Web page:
The study, published in the journal Psychology and Aging, shows that anger can lead to the development of chronic illnesses whereas sadness did not.
“Sadness may help older seniors adjust to challenges such as age-related physical and cognitive declines because it can help them disengage from goals that are no longer attainable”, said study lead author Meaghan A Barlow from the Concordia University in the US.
For the study, the researchers analysed data from 226 older adults ages 59 to 93 from Montreal, Canada and grouped participants as being in early old age (59 to 79 years old) or advanced old age (80 years or older).
During the study, participants completed questionnaires about how angry or sad they felt.
The research examined whether anger and sadness contributed to inflammation, an immune response by the body to perceived threats, such as infection or tissue damage.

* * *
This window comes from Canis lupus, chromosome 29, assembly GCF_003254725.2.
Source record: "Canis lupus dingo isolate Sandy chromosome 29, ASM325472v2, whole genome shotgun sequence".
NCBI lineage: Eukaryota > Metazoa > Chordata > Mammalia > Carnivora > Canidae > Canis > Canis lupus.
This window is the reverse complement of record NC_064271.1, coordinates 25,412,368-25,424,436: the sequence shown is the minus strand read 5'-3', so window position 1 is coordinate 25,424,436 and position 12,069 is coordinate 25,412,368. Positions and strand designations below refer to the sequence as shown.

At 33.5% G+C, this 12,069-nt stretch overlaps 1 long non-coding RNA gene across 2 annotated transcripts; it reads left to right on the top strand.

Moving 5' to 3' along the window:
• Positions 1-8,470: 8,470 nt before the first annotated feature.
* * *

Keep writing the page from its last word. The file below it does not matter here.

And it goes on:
“We found that experiencing anger daily was related to higher levels of inflammation and chronic illness for people aged 80 or above, but not for younger seniors,” added study co-author Carsten Wrosch.
“Younger seniors may be able to use that anger as fuel to overcome life’s challenges and emerging age-related losses and that can keep them healthier”, Barlow added.
The researchers suggest that education and therapy might help older adults reduce anger by regulating their emotions or by offering better coping strategies to manage the inevitable changes that accompany ageing.